If you have been a long time reader of this blog than you may recall that I have had a long time desire to see The Cure live. Last night I finally got to fulfill the dream I’ve had since way back when I first became aware of them way back when the song “Love Song” entered my life back in 1989. It’s a little disingenuous to say that I’ve wanted to see them in concert that long. I was only 11 then and if I was thinking about going to concerts back then, I probably would not have wanted to go to a Cure concert. In fact I probably would have been terrified to go to a Cure concert until I was much, much older. I’m not sure what I thought would happen at a Cure concert, but my goody-two-shoes, straight-laced self would have been scared to even think about what might happen in a place with that many goths. I was always attracted to characters that had that sort of sensibility, so I like to think I have sort of an inner goth. However, that was never going to be on the outside. First, being a goth takes way too much work. Second, see above about my actual personality, and even though I was attracted to characters like that real life goths would have freaked me out. So realistically it was much, much later in my life that I really wanted to see The Cure in concert, but I’ve loved their music for a long, long time.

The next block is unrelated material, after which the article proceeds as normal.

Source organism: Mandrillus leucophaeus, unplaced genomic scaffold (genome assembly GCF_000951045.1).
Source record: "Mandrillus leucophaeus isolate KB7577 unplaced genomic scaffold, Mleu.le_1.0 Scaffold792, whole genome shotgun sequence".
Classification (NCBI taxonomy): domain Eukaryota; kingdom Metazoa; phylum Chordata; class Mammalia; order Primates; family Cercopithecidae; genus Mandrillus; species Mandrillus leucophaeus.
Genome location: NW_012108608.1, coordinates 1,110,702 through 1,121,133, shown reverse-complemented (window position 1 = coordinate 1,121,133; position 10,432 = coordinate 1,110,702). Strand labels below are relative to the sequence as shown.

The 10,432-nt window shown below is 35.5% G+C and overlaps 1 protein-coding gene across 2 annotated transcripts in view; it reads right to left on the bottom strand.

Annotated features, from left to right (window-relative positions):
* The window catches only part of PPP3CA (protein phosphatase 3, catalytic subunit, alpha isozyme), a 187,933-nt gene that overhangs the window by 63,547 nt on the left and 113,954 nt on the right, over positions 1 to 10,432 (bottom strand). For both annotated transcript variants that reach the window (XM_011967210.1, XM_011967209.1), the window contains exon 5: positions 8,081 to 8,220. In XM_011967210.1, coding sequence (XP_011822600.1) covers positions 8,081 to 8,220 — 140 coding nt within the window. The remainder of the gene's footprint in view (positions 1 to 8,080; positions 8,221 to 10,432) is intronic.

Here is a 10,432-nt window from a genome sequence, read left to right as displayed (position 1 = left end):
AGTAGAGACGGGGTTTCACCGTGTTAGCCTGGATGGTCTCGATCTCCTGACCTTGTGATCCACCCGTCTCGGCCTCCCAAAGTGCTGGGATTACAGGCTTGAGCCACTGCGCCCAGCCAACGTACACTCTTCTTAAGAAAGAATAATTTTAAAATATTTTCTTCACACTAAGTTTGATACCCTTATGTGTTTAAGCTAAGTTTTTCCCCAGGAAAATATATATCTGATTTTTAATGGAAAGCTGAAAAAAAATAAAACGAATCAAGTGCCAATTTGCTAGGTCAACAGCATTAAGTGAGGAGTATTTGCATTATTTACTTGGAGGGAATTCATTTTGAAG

Alas by the time I really would have been old enough to see them live and had the money to do so, they weren’t so much with the touring in North America. They’ve had done a few one off dates here and there, but there haven’t been any big tours here in quite some time. They finally announced that they were going to do a tour in which they were going to play their first three albums in their entirety. That wouldn’t have been my first choice in what I wanted to hear, but I would have gone just to see them and eagerly awaited the announcement of those concert dates. The supposed time frame for that tour came and went and there were never any dates announced, but just when I started to give up hope a tour was ever going to happen they finally did announce this tour which was not confined to those albums and all was right with the world.